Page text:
Dentist says he can remove them but then, I worry about cavities. My kids have good oral hygiene but, so did I and, I have cavities in all my molars. And, the composite material that they fill the cavities with contains BPA.
So, I can't go back and make the choice not to have them sealed, so, I now have to decide if I should have the sealants removed. Which, runs the risk of cavities and then fillings which may contain BPA.
I personally wouldn't make a decision until I knew what risks there were to the removal process itself. The sealants degrade over time--they don't last forever. I do know that BPA is released as the sealants degrade, I'm just wondering about the dangers of the removal process itself with regards to the possible release of BPA all at once or possible damage to the teeth. Has your dentist explained the process to you at all?
We ultimately decided against sealants for our ds because of the BPA issue. There is one brand that is advertised as being BPA free, but the chemical reaction the sealants undergo as part of the natural degradation process does release a BPA-like substance. So essentially the BPA free sealants aren't totally BPA free.
Also, we are of the belief that nutrition plays a bigger role than hygiene in keeping teeth healthy. If you are really concerned about cavities you could do some research into cell salts, high vitamin butter oil, xylitol. There are lots of threads about people who have healed their cavities with dietary changes and have lots of advice on prevention as well.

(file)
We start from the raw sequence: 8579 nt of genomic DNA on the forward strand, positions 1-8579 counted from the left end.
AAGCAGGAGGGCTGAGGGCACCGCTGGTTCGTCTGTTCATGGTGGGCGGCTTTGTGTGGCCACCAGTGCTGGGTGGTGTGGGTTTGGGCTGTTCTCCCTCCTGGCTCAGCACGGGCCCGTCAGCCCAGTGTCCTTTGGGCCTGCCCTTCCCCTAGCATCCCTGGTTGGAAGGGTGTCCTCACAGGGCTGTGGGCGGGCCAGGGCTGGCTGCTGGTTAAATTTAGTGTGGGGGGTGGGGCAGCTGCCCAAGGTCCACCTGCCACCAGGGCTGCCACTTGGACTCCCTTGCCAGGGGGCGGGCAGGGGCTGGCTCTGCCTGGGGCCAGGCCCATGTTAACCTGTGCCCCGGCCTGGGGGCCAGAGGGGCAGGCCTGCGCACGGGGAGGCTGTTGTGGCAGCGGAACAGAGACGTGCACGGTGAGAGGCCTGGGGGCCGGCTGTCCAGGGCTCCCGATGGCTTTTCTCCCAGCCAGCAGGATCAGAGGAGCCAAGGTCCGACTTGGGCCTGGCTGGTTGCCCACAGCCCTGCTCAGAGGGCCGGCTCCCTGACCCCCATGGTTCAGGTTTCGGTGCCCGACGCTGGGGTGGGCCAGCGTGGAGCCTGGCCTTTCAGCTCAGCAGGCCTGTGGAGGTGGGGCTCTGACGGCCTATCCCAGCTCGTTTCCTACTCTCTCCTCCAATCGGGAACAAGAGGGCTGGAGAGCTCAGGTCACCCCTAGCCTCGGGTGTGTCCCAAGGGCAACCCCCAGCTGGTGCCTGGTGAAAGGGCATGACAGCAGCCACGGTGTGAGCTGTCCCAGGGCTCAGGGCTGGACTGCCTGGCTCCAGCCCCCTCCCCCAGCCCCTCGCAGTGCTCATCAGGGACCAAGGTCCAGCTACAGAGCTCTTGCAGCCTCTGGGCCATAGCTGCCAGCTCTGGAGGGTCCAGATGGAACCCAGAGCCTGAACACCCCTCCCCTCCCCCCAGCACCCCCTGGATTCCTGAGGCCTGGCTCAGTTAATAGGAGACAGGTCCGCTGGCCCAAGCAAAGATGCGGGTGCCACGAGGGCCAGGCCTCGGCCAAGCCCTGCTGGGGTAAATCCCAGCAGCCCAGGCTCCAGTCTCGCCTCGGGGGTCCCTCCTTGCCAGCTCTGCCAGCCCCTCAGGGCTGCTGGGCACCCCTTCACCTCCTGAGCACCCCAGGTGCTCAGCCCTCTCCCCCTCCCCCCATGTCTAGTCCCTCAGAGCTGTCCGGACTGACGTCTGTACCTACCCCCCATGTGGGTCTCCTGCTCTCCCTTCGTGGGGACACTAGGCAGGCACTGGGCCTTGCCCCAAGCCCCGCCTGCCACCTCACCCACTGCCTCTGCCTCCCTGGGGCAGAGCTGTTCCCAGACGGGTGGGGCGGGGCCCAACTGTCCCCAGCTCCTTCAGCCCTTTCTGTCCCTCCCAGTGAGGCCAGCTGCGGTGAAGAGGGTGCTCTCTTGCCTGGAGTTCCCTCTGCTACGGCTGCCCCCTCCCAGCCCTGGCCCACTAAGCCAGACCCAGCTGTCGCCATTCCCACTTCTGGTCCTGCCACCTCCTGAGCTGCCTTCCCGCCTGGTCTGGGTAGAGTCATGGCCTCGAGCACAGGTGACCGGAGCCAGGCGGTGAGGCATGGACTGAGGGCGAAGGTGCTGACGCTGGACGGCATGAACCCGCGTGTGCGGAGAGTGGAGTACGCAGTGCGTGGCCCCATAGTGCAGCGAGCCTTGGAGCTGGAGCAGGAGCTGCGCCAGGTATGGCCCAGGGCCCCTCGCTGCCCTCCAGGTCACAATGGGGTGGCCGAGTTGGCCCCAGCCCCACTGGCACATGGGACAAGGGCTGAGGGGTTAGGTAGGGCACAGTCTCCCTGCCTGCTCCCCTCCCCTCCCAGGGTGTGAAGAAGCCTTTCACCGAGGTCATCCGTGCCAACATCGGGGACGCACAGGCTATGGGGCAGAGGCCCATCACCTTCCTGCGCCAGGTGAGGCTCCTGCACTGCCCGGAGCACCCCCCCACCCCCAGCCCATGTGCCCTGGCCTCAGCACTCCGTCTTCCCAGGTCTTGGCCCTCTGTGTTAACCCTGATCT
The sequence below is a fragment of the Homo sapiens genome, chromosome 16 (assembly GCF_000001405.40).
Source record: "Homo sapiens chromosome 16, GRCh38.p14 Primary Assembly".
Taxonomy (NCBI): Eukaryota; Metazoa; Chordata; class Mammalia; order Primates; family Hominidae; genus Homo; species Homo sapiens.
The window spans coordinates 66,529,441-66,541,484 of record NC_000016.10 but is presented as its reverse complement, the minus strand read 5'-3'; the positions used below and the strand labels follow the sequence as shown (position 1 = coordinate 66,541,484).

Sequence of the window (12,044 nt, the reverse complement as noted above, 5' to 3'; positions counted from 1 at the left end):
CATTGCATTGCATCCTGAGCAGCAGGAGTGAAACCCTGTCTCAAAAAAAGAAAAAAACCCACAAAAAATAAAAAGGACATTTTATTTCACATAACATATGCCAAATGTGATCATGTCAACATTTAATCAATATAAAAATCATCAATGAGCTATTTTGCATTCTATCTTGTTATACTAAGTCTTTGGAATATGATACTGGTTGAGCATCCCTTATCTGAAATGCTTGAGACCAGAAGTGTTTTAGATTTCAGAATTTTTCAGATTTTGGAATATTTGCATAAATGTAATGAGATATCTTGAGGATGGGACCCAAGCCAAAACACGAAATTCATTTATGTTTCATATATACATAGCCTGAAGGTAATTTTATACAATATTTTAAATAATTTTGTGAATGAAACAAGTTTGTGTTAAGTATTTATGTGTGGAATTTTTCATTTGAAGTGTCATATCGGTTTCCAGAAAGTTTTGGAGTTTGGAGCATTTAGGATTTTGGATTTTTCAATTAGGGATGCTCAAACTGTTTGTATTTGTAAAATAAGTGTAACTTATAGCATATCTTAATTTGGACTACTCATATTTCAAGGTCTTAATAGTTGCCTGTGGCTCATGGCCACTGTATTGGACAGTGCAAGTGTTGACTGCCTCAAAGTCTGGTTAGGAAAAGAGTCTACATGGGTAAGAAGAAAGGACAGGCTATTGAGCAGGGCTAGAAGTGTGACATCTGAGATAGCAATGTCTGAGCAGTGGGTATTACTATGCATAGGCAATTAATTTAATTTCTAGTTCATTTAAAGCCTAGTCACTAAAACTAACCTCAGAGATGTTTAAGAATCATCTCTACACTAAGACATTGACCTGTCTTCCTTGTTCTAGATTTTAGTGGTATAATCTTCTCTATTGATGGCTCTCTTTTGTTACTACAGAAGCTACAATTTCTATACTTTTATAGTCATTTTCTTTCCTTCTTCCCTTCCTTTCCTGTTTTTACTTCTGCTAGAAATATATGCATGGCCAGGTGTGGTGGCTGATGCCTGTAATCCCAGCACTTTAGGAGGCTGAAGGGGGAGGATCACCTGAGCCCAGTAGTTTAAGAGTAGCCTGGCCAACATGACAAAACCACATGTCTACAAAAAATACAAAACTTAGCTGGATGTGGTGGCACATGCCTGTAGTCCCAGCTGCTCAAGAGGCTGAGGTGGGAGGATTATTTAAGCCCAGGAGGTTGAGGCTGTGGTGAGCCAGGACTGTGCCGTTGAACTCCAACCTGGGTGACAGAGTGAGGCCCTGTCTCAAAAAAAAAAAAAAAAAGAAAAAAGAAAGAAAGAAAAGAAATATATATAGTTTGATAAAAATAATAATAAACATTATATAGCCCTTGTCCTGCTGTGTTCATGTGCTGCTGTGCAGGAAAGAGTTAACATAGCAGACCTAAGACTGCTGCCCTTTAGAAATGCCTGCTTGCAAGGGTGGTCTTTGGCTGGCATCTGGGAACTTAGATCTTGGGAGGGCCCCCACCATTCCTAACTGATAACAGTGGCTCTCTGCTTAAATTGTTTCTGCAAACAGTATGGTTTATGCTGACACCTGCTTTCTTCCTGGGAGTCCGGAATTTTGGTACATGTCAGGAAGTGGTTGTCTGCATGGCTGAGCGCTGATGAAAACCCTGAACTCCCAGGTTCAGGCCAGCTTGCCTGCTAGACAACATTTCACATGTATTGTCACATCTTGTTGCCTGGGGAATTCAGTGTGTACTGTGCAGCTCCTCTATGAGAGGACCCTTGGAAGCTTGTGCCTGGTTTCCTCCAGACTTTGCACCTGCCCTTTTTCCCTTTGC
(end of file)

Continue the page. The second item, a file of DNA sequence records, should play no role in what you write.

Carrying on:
I'd just let it wear off naturally and focus on folate and B12 to help support methylation (diet or supps or both, depending on your overall health picture... but I'd use supps with real folate, not folic acid, if you decide those would be helpful). Attaching a methyl group is a significant way that our bodies get rid of BPA (and lots of other nasty enviro exposures, the weird chemicals with long names that are so many places), and folate and B12 are two key nutrients involved in the methylation cycle, so I'd focus on more nutrients and reducing other exposures, both of which will have good long-term effects.
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